In the premises of the National Art Gallery of Bosnia and Herzegovina, which is home to over 6,500 precious art pieces, creative individuals and cultural operators had the opportunity to discuss the future of their professions and the manner in which collaboration with the European Union can help them to achieve their goals. The conference, ‘Creative BiH for Creative Europe’, gathered some of the most renowned BiH novelists, theatre directors, museum directors and film producers, who agreed that culture is one of the most crucial aspects of the collective identity.
“Art and culture are of fundamental value to the European Union and, accordingly, we will continue to support you. We are impressed by the results achieved by awarded institutions and organizations, which have successfully promoted BiH creative talents and culture across Europe and the world. It is important to know of the possibilities available through the support of the European Union and that we can do better together,“ remarked Nicolas Bizel, Head of Operations Section for Justice and Home Affairs and Public Administration of the Delegation of the European Union to Bosnia and Herzegovina.
“While the European Union is certainly helping us, it is still not enough; we need systemic solutions and to create sustainable solutions to keep our museums and culture alive. Culture is one of the best vehicles for delivering social activism, which we are missing in this country. We have enormous potential and can be competitive with the highest European standards,” noted Strajo Krsmanović, Director of the National Art Gallery of Bosnia and Herzegovina. During the discussion on the European future of BiH museums, the panellists underlined the significance of receiving the highest European recognition, such as through the Europa Nostra award to the National Museum of BiH and the role of creativity in preserving and promoting the rich cultural heritage of the country.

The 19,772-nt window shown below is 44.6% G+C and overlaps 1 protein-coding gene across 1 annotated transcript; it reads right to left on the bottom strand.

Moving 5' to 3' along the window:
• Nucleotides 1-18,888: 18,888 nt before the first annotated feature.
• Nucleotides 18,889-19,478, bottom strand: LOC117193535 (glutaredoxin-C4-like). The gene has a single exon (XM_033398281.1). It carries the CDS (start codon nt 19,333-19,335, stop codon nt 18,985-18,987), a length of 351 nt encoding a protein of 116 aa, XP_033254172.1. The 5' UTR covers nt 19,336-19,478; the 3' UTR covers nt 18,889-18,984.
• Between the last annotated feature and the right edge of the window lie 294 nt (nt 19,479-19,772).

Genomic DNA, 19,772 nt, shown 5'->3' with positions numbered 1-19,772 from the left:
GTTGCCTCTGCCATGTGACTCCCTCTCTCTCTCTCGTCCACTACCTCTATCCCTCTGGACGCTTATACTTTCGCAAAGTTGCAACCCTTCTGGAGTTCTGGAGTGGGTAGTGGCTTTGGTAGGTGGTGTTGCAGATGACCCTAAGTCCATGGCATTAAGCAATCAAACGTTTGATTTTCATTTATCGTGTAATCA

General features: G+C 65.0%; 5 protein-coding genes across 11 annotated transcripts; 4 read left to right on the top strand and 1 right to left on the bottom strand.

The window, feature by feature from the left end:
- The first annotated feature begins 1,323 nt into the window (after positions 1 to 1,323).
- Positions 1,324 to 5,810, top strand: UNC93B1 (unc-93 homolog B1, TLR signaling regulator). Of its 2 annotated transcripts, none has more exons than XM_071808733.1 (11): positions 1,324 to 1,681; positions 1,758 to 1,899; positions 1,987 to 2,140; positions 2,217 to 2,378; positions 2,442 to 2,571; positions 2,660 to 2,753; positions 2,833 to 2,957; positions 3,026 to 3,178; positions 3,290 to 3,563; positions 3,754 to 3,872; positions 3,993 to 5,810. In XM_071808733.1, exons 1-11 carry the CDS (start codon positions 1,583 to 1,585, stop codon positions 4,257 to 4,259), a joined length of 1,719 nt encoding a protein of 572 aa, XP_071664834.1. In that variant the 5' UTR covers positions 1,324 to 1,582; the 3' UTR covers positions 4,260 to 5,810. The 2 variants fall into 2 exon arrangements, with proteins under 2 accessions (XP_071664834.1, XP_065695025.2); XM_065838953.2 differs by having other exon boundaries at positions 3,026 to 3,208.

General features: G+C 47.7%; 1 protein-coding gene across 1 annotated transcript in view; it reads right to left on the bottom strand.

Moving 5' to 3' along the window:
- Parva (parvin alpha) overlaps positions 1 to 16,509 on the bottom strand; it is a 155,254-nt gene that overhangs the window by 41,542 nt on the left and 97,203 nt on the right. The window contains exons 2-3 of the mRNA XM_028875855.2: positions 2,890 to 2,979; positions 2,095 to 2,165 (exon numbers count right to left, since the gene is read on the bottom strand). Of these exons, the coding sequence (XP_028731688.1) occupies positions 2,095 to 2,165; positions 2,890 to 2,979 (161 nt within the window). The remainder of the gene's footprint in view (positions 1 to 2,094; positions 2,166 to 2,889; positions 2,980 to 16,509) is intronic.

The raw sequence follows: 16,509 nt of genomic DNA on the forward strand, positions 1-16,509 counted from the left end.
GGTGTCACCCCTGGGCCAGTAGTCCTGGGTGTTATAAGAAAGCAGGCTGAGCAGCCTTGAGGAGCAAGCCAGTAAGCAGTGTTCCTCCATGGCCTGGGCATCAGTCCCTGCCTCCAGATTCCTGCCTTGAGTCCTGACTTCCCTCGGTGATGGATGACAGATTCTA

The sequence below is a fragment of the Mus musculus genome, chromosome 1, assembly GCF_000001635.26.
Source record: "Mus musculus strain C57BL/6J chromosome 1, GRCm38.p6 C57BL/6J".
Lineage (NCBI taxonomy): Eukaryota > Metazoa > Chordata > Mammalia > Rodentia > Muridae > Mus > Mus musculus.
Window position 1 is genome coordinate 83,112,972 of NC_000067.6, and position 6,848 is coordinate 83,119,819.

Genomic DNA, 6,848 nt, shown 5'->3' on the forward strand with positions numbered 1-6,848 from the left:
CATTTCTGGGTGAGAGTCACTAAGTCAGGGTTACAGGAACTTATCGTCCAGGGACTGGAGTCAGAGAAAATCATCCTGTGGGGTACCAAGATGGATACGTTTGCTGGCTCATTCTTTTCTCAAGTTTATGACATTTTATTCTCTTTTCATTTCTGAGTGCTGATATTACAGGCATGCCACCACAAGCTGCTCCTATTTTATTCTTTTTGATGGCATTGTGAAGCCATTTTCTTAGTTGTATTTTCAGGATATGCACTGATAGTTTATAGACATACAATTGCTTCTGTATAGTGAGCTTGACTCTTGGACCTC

While BiH museums have been more active in receiving European funds and cooperating with international museums, the situation is not as positive in the world of literature and theatre. Literature and theatre struggle to reach new audiences despite presenting all the richness and identity of the country. Faruk Šehić and Nihad Kreševljaković reflected on the experience of receiving renowned European recognitions and the lack of awareness regarding the development of culture, which is not up to European standards.
While the full potential of culture and art may be lacking across the country, the long tradition of BiH film and the support achieved through the MEDIA subprogramme of Creative Europe have enabled it to return to the European stage, illustrating the full potential of the industry. European funds provide stability to the film industry but the number of films produced in BiH is declining and there are less young authors, which threatens the competitiveness of BiH film on the European markets.
The conference and the exhibition of illustrations and portraits ‘People and Places of BiH’ concluded the three-month long campaign of the EU Office in BiH and EU Info Centre in BiH – ‘Creative BiH’ – which showcased the support of the European Union to the BiH cultural and creative sectors.